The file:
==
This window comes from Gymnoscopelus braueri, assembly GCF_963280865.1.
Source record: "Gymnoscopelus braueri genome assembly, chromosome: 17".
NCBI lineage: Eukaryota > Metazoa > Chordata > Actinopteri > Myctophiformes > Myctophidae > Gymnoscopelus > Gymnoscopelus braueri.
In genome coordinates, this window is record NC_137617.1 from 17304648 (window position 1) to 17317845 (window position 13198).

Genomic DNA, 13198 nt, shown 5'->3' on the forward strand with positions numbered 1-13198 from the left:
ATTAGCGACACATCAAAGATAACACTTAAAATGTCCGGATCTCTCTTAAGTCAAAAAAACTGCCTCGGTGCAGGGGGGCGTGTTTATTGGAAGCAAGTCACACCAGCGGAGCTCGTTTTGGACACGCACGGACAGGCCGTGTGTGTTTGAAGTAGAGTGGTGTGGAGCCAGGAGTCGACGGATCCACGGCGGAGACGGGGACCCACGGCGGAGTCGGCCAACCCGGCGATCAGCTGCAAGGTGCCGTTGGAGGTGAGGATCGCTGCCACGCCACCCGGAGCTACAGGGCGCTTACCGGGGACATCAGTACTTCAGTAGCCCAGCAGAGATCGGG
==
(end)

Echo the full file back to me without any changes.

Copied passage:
This window comes from Gymnoscopelus braueri, assembly GCF_963280865.1.
Source record: "Gymnoscopelus braueri genome assembly, chromosome: 17".
NCBI lineage: Eukaryota > Metazoa > Chordata > Actinopteri > Myctophiformes > Myctophidae > Gymnoscopelus > Gymnoscopelus braueri.
In genome coordinates, this window is record NC_137617.1 from 17304648 (window position 1) to 17317845 (window position 13198).

Genomic DNA, 13198 nt, shown 5'->3' on the forward strand with positions numbered 1-13198 from the left:
ATTAGCGACACATCAAAGATAACACTTAAAATGTCCGGATCTCTCTTAAGTCAAAAAAACTGCCTCGGTGCAGGGGGGCGTGTTTATTGGAAGCAAGTCACACCAGCGGAGCTCGTTTTGGACACGCACGGACAGGCCGTGTGTGTTTGAAGTAGAGTGGTGTGGAGCCAGGAGTCGACGGATCCACGGCGGAGACGGGGACCCACGGCGGAGTCGGCCAACCCGGCGATCAGCTGCAAGGTGCCGTTGGAGGTGAGGATCGCTGCCACGCCACCCGGAGCTACAGGGCGCTTACCGGGGACATCAGTACTTCAGTAGCCCAGCAGAGATCGGG